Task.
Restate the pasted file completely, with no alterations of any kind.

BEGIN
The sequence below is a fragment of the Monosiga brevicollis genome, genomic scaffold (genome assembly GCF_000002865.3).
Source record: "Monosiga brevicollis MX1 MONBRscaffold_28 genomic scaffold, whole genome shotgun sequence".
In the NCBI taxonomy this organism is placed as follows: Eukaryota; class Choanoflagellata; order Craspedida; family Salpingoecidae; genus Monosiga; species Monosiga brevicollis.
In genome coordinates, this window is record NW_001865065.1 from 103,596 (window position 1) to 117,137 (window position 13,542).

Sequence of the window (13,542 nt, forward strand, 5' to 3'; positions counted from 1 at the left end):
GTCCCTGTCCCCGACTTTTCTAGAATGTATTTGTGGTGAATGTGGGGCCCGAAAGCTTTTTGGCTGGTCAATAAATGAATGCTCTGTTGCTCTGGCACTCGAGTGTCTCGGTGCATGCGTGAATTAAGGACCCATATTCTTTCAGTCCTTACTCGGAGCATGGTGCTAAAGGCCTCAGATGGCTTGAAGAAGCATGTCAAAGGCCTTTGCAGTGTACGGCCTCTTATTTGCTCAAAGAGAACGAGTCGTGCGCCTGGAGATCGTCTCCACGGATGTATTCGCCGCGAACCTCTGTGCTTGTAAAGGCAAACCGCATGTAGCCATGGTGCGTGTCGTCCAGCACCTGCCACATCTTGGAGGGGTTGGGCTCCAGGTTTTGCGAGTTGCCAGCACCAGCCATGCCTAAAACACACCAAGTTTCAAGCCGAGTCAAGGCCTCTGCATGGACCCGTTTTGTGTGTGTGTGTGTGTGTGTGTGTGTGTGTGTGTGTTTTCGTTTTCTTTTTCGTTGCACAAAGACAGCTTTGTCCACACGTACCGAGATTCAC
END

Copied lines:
The sequence below is a fragment of the Monosiga brevicollis genome, genomic scaffold (genome assembly GCF_000002865.3).
Source record: "Monosiga brevicollis MX1 MONBRscaffold_28 genomic scaffold, whole genome shotgun sequence".
In the NCBI taxonomy this organism is placed as follows: Eukaryota; class Choanoflagellata; order Craspedida; family Salpingoecidae; genus Monosiga; species Monosiga brevicollis.
In genome coordinates, this window is record NW_001865065.1 from 103,596 (window position 1) to 117,137 (window position 13,542).

Sequence of the window (13,542 nt, forward strand, 5' to 3'; positions counted from 1 at the left end):
GTCCCTGTCCCCGACTTTTCTAGAATGTATTTGTGGTGAATGTGGGGCCCGAAAGCTTTTTGGCTGGTCAATAAATGAATGCTCTGTTGCTCTGGCACTCGAGTGTCTCGGTGCATGCGTGAATTAAGGACCCATATTCTTTCAGTCCTTACTCGGAGCATGGTGCTAAAGGCCTCAGATGGCTTGAAGAAGCATGTCAAAGGCCTTTGCAGTGTACGGCCTCTTATTTGCTCAAAGAGAACGAGTCGTGCGCCTGGAGATCGTCTCCACGGATGTATTCGCCGCGAACCTCTGTGCTTGTAAAGGCAAACCGCATGTAGCCATGGTGCGTGTCGTCCAGCACCTGCCACATCTTGGAGGGGTTGGGCTCCAGGTTTTGCGAGTTGCCAGCACCAGCCATGCCTAAAACACACCAAGTTTCAAGCCGAGTCAAGGCCTCTGCATGGACCCGTTTTGTGTGTGTGTGTGTGTGTGTGTGTGTGTGTGTGTGTTTTCGTTTTCTTTTTCGTTGCACAAAGACAGCTTTGTCCACACGTACCGAGATTCAC